16 Anticipated Films Of The Fall

It used to be that the Fall was a time when kids went back to school and the studios trotted out their academy Award-hopeful films. Well, that still happens, but the expanse of blockbuster season from just the summer months to a year round affair means that there is a wide variety of offerings at your local cineplex to enjoin over the months between now and the Thanksgiving holiday. Here are the ones we are most looking forward to.

It! (September 8)

Stephen King novel can be adapted into unmitigated classics (Carrie, The Green Mile, Misery), camp classics (Cujo, Pet Sematary, Christine) or outright disasters (Maximum Overdrive, Sleepwalkers, Graveyard Shift). Few filmmakers can capture the creepy magic that King does so well. However, judging by the trailers, this film might be one of the better ones. — William Gatevackes

Battle Of The Sexes (Sept 22)

If you are a certain age, you’ll remember the “Battle of the Sexes” match between Bobby Riggs and Billie Jean King. Played out against the background of the women’s rights movement, the match between the tennis stars struck a blow for the myth that men are superior to women in everything. If you are not of that certain age, then this film will show you the history of the struggle and how far the cause has come. — WG

Kingsman: The Golden Circle (September 29)

We are going into new territory here. While Kingsman: The Secret Service wasn’t a pure adaptation of the comic, it capture some parts of the series. This film is not based on a comic because there is not comic book to adapt (there was only one series in comics). It will be interesting to see where they go with the characters and if it would be where Mark Millar and Dave Gibbons would have gone with them.– WG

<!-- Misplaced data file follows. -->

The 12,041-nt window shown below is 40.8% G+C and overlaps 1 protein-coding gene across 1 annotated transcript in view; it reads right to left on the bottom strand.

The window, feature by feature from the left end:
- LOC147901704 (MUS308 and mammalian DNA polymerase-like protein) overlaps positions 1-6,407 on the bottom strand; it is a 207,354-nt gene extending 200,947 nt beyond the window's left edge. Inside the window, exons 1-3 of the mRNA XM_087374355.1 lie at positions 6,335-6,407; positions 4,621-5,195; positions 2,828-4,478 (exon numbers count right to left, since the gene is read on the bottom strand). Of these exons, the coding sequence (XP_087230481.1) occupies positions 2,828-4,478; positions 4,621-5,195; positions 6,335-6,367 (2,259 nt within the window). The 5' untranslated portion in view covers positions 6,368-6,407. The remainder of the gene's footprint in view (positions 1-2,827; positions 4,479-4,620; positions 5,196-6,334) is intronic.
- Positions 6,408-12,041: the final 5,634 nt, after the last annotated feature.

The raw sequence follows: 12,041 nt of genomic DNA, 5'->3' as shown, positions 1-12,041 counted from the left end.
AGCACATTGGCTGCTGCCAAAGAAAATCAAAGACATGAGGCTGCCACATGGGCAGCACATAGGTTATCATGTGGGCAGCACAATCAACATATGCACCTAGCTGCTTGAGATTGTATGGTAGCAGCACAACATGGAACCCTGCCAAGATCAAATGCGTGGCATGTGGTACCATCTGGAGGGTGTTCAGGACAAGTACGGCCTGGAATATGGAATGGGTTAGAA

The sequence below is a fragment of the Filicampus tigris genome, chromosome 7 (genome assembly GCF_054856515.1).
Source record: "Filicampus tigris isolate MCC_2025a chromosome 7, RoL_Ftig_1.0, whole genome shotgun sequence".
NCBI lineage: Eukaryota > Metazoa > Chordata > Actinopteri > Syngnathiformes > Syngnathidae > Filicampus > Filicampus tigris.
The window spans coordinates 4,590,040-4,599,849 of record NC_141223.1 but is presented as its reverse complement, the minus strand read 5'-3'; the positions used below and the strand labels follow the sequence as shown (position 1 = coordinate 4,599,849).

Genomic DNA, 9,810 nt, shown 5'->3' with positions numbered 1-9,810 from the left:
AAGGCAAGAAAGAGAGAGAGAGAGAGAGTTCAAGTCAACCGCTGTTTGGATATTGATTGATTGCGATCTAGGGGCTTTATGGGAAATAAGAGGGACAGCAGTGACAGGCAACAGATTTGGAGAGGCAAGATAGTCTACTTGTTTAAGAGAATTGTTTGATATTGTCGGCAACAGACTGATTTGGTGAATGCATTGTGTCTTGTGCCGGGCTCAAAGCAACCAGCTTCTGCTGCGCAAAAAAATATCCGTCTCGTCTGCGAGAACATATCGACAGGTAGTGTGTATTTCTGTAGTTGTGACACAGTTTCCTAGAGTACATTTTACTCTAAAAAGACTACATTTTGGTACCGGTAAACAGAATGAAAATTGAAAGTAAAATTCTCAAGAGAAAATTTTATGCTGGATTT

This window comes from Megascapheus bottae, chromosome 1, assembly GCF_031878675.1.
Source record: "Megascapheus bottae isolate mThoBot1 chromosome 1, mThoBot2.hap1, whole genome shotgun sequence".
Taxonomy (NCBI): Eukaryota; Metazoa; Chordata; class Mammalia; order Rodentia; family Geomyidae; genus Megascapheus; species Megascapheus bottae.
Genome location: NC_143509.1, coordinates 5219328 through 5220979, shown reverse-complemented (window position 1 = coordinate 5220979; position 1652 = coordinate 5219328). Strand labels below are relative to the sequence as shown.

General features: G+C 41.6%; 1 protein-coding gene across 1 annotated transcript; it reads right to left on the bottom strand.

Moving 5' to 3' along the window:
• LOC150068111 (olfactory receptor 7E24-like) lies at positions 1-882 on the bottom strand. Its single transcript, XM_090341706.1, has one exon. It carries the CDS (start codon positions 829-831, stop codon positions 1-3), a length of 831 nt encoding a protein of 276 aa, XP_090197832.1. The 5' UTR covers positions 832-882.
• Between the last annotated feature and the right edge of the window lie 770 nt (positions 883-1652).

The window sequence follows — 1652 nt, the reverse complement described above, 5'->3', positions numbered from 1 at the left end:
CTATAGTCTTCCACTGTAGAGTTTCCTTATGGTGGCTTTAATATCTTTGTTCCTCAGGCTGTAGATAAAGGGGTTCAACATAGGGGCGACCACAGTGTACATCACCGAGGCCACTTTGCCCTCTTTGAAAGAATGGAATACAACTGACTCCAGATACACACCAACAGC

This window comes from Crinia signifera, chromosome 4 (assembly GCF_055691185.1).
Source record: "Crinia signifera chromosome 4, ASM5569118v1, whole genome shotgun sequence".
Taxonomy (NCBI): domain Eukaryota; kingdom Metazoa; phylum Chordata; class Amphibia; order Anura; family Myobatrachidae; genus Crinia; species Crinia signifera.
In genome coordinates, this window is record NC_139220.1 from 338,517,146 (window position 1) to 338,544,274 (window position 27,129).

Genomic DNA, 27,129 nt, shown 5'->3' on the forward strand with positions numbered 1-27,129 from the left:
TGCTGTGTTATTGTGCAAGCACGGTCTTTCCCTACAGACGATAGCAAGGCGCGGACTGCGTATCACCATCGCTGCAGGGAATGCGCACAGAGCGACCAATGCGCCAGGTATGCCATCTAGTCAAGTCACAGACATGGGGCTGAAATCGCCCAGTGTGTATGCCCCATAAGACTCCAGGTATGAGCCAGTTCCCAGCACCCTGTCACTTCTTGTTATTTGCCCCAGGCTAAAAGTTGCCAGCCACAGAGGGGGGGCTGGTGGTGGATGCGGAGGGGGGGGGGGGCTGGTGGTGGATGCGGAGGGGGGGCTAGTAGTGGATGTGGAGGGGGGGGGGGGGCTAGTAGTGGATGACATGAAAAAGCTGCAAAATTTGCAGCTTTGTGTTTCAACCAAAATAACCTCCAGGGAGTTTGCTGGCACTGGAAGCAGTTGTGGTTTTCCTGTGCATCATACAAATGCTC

Blade Runner 2049 (October 6)

The understandable kneejerk reaction to the idea of a sequel to Ridley Scott’s 1982 science-fiction noir classic is that it would be a bad idea. But Scott is overseeing Arrival director Denis Villeneuve with co-screenwriter Hampton Fancher and star Harrison Ford returning, so if anyone should be up to the task of creating a worthy followup it should be these folks. What has Dekker been up to all these years? Will we learn if he really is a replicant?

The Florida Project (Oct 6)

Sean Baker made a splash with his debut film Tangerine, and it is a testament to his storytelling skills that the fact that that skill was shot on cell phones never overshadowed discussion the film’s sensitive portrayal of its characters. This time Baker is working with full-sized cameras to tell the story of a group of children living in a cheap motel near Walt Disney World in Orlando. We don’t need to know about the advance buzz already swirling around the film and for the performance from Willem DaFoe to know that this is one film you don’t want to miss.

My Little Pony: The Movie (Oct 6)

Hasbro has been trying to build film franchises out of their toy lines for years. Which is surprising that we got films for Battleship and Jem before this toy line. I’m not what you’d call a “brony” but I do have an eight-year-old daughter. I know how huge and pervasive the My Little Pony phenomenon is. Hopefully, this will have some of the wit and subversive humor of the TV cartoon. — WG

The Foreigner (October 13)

Jackie Chan has not the best of luck in Hollywood. At best, he delivered the mildly entertaining Shanghai Noon/Knights movies with Owen Wilson, at worst we were stuck with disasters like The Tuxedo and the Rush Hour films. More recently in his Hong Kong work, Chan has been moving towards roles that require more emphasis on acting rather than his famed stunt work. (He is 63 after all.) Here he stars as a man who demands answers from government official Pierce Brosnan after his daughter is killed in a terrorist bombing in this Martin Campbell-directed adaption of Stephen Leathor’s 1992 political thriller novel. — RD

Marshall (October 13)